Teens have been going missing in Snakebite, Oregon, and some of them are turning up dead. Coupled with odd weather and ghost hunters arriving, the populace is sure they're involved. Logan Ortiz-Woodley and her ghost-hunting fathers arrived, and the town seems plagued by ghosts. Ashley Barton's boyfriend was the first to go missing in town, and she feels his ghost everywhere. While the townsfolk shun Logan and her fathers, Ashley is hoping that she will help discover what went wrong in Snakebite. The two grow closer, and their growing feelings for each other might be the love that's able to drive out hate.

Logan feels alone even when she's with her famous fathers, so she isn't terribly surprised at the prickly greeting the people of Snakebite give all of them. Some of it is that they blame one for the murder, and some of it is because they're incredibly homophobic. It doesn't help that she's gay as well as an outsider, giving her few people to potentially talk to in an already small town. Ashley is the town's golden girl: she's literally the blonde in a group that excludes others, her family has employed most people in town, and her mother is the social backbone. The two join forces when their needs collide: Logan wants to prove her father innocent, and Ashley wants her boyfriend back. But there are secrets hidden in the town's past, such as the fact that both of her fathers once had lived in town, and left thirteen years before. Something about that time period leaves one father distant and the other excusing it, driving Logan away to investigate on her own. At the same time she learns more about that hidden past, Ashley learns about the hate simmering beneath the polished veneer of the town, as well as the fact that she feels more interest in Logan than she ever had for Tristan, indicating she probably isn't straight.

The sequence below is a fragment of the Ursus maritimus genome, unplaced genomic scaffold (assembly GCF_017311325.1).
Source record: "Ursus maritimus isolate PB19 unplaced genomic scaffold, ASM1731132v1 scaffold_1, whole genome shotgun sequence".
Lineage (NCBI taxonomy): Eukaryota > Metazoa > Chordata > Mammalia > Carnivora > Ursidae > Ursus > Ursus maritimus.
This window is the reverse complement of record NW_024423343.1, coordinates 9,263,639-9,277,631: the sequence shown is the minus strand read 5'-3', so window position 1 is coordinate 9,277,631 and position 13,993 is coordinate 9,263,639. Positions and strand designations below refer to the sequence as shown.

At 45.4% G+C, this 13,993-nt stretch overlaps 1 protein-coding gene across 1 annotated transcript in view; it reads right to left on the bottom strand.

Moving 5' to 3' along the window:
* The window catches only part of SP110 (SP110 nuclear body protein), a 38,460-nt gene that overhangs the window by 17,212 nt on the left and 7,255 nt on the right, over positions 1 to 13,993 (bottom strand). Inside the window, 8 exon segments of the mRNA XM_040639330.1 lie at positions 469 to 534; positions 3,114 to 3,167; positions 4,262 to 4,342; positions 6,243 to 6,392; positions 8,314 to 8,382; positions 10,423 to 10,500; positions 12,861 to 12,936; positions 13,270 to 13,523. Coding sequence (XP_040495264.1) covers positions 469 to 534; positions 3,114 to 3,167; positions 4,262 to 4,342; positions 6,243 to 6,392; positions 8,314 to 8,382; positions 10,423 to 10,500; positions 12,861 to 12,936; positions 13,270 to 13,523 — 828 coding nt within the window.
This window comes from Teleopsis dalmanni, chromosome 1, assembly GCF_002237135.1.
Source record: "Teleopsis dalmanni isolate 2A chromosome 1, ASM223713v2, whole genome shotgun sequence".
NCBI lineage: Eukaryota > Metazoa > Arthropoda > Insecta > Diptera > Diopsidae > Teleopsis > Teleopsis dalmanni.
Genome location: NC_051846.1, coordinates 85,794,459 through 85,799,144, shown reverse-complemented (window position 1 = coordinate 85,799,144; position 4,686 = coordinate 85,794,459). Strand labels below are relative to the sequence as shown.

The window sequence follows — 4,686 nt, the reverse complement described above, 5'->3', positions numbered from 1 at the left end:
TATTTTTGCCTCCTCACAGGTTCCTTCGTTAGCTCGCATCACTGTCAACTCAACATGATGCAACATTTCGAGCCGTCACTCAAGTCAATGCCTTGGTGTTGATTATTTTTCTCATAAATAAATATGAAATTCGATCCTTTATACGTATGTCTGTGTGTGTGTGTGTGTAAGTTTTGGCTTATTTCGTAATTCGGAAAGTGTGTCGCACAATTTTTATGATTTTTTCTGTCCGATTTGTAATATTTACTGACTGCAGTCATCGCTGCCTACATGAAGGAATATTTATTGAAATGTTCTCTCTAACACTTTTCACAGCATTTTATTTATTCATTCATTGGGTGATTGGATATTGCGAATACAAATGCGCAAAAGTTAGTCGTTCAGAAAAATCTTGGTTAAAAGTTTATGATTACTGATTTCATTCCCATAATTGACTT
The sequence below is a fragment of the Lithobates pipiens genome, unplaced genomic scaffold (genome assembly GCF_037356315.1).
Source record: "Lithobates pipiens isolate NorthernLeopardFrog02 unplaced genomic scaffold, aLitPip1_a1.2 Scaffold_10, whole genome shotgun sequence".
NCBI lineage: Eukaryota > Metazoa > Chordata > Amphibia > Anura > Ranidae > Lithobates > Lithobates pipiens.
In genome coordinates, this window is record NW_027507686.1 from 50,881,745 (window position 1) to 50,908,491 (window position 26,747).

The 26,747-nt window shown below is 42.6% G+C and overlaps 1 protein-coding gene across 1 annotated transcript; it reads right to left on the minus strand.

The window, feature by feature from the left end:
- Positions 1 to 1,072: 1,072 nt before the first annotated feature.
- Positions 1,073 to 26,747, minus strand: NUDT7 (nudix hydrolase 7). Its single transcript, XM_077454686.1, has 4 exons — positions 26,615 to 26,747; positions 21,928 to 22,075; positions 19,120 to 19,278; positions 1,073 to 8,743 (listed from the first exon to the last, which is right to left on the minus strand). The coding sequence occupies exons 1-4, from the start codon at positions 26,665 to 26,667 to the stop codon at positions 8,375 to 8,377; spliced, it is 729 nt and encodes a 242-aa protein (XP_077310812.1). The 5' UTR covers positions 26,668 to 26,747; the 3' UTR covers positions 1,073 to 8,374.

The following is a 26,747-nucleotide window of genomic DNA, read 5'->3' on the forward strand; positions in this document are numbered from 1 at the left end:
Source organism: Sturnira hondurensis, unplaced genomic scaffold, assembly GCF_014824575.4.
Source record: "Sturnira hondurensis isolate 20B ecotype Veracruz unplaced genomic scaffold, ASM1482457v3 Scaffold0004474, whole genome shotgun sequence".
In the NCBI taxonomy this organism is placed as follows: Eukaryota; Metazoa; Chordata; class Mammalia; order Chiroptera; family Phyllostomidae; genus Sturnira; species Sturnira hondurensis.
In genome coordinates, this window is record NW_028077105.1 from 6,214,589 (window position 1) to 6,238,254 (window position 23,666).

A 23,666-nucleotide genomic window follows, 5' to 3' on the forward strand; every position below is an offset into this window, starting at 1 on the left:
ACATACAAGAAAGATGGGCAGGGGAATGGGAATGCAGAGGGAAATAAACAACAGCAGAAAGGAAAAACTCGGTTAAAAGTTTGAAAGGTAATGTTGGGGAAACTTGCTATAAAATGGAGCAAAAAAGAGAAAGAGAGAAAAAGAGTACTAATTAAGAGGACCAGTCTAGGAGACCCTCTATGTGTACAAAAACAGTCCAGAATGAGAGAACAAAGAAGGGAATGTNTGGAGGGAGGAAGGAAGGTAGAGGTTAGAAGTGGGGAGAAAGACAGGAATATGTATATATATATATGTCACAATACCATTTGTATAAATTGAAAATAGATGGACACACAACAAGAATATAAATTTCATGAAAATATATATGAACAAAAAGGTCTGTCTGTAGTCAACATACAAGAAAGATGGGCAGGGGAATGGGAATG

The alternating POV's give us insight into what Logan and Ashley experience, and how they feel loneliness despite the first impressions they had of each other. The premise of the novel also indicates that ghosts are real. Here, they are remnants of the dead or the strong emotions left behind, creating imprints of a soul and the memories left in their wake. Ashley isn't the only one that can see them and the ghost hunting tech that Logan takes from her father's works. The joint investigation they try to do gives them the opportunity to get to know each other, but it's the belonging and potential connection that allows them to move past the darkness in town. The darkness grows in the presence of hate, fear, and isolation. Acceptance and love are all that can keep the dark at bay, something that every reader can appreciate.

Buy The Dead and the Dark at Amazon

Requiem of Silence by L. Penelope

Requiem of Silence
August 2021; St. Martin's Griffin; 978-1250148131
ebook, print (576 pages); Romantic fantasy

Queen Jasminda is trying to integrate the Langrimari refugees into Elsira, but there is much unrest. It doesn't help that the True Father is still trying to attack, using shadows that can't be harmed by anything but Nethersong. Kyara isn't the only Nethersinger, but they're woefully unprepared for the onslaught. In addition, sister novitiate Zeli is hoping to unlock a secret to repairing stolen Songs that just might remake the nations.